Dearly, Departed by Liz Habel
The Skinny: Nora has just come out of mourning for her father when she is kidnapped from her home in New London, a futuristic Victorian city, by zombies. But these are good zombies, trying to save her from the bad zombies. Nora discovers the secret world that the zombies have created, covered up by her own government, and begins to understand that the battle between the New Victorians and the rebel Punks is only a tiny part of her world’s problems. She becomes closer to the zombie army’s captain, Bram, and with him battles to discover the truth about a secret vaccine, created by her own father – who is a zombie.
BFF?: If I could choose to be BFFs with anyone during a zombie-pocolypse it would be Nora Dearly. Raised in a Victorian world – big dresses, manners, polite-society – she’s definitely has a culture shock when she enters the zombie army’s base and realizes what they are. At first I kind of thought she wouldn’t be able to handle this and was going to be a damsel in distress kind of annoyance. NOT SO! Nora immediately wanted to learn how to kick butt, uncovered this great brave side and became one of the most admirable characters in this book. Would I want her to be my BFF? Hells yes!
Breakout BFF: Pamela. At first I didn’t so much like her. I thought she was sort of yawn, but then she got pretty kick butt. Pamela was the scholarship kid, a poorer family who had lofty aspirations for their kids, so I just didn’t feel like I connected with who Pamela really was for most of the book. It wasn’t until she was faced with absolute danger – in the form of a zombie-pocolypse – that she was able to push behind all her proper education and inferiority complexness and become who she was really was supposed to be – a kick butt zombie fighter who has major inner strength.
Readability: As much as I loved this book I didn’t love reading it. I’m not a huge fan of chapters told from different character’s perspectives – ie multiple narrators – so when I realized this one was told from 5 different perspectives I inwardly groaned. Each of the perspective was very well written and the voices great reflections of each of the narrator characters. I have no complaints with that. It’s just that I got attached to certain characters so when it wasn’t their turn to narrate I found myself rushing through other characters’ chapters so I could get to the ones I wanted to read.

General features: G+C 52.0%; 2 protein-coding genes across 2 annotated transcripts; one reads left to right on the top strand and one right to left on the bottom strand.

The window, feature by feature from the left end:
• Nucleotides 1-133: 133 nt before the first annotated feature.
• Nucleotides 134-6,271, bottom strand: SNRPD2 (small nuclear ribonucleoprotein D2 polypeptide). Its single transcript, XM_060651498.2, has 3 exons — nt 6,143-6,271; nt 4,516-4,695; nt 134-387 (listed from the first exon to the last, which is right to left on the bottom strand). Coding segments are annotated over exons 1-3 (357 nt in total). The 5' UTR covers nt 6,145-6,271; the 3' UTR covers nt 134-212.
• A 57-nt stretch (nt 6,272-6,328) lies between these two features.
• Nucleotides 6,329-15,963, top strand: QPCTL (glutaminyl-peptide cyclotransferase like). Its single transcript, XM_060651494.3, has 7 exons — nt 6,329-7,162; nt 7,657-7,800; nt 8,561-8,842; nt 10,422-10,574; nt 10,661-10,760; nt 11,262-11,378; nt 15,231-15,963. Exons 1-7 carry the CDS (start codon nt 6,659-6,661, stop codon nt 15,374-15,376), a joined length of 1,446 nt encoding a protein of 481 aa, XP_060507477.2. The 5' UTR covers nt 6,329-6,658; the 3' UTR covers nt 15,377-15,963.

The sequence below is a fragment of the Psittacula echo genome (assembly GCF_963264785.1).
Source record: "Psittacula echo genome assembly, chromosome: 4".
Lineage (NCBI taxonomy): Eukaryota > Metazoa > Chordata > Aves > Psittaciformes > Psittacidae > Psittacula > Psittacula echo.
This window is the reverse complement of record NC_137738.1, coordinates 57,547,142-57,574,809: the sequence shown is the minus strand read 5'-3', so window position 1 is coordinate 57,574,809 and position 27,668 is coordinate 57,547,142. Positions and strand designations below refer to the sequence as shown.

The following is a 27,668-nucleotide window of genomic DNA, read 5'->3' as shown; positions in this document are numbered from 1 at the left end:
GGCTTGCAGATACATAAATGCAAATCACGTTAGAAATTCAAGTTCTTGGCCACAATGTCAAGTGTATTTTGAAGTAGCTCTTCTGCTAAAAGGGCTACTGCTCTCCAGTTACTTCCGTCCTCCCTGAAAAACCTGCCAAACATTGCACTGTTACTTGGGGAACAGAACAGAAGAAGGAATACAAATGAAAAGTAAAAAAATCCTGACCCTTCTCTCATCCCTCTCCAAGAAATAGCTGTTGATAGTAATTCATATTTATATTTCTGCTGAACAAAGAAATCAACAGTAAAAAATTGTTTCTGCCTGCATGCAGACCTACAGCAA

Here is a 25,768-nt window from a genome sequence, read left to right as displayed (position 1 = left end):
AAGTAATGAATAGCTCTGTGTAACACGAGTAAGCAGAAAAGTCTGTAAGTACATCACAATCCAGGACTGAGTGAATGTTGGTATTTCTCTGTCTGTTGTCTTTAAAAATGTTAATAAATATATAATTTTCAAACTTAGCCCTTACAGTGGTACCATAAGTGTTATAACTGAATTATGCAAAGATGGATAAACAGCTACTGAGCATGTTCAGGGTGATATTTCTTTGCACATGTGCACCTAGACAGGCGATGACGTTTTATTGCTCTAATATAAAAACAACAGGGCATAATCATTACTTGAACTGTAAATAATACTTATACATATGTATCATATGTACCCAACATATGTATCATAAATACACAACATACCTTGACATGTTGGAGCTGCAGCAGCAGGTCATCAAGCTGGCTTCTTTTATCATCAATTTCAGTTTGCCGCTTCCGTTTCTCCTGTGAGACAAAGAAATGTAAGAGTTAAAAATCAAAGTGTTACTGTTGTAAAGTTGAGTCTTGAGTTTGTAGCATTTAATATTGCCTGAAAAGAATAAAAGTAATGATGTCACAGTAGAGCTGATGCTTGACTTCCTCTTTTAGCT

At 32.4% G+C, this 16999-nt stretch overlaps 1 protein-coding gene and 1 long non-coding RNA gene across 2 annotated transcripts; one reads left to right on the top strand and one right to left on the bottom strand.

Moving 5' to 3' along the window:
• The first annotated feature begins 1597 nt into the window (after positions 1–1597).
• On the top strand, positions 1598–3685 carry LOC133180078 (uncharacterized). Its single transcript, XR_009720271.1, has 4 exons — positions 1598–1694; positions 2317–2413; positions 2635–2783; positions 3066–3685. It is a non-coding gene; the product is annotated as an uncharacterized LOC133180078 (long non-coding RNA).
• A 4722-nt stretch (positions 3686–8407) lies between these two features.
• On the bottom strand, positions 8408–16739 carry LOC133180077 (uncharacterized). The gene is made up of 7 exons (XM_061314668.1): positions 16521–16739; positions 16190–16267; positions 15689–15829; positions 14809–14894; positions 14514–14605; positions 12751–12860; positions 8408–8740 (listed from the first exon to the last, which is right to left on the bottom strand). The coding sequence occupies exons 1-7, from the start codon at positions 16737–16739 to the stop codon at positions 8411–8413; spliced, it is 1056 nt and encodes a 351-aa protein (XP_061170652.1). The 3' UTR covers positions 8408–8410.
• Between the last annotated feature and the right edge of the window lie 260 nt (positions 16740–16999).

Crush Level: ……..7?
Bram was genuinely wonderful. I found myself many many times falling for him, just as Nora did. He was kind of bad ass as a captain, authoritative and stern… but then he’d turn wonderful and caring with Nora. He does this thing where he sits outside her room and lets her ask him questions in order to get her to trust him… so sweet! Oh, and when he kisses her neck… I nearly forget that HE’S ABOUT TO FREAKIN BITE HER BECAUSE HE’S A ZOMBIE! I just couldn’t get over that he was a zombie. I mean, maybe because I keep imagining him as one of Michael Jackson’s backup dancers but I just couldn’t imagine him being hot.
Another note: I never understood Belle’s attraction to the Beast either.
By now you probably know my fascination with zombies. They really are the scariest bad guy out there. But as a good guy? Like one you can smooch on? I think I’d prefer a vampire for that.
As a little girl I loved the Victorian era with its goodness and prudery. Nora grows up in this “new Victorian” age where it’s set in the future but they live like people of the Victorian age. It gave the setting a very neat and classic feel which I enjoyed very much.
I feel like this book combines every genre of YA I love. Dystopian. Historical. Zombies. It’s one big melting pot of genres that’s been poured out and just works. It was funny to read how one minute their strolling down the street with a parasol and the next they’re talking on a cell phone or chatting online.
Commencement Speech: Be warned: this book is probably not for everyone. I, on the other hand, love a good tingly romance and zombies, so it was right up my alley. As I mentioned earlier, I had a hard time getting over the fact that Bram was a zombie, but then I started imagining him as a yummy alive hottiepants and I was able to get through. Because Bram is seriously super wonderful. I love the fact that in Habel’s acknowledgments she starts out by saying “This book is pretty much the accomplishment of my life. I never expected that a story that started off as a joke would get me this far.” This book feels like a total joke in that the combinations of genres are so far out there that it works so well. I loved how new and fresh this book is and I’m really excited about its sequel, Dearly, Beloved.
Superlatives – Most Likely to Wear a Bustle while Fighting Zombies
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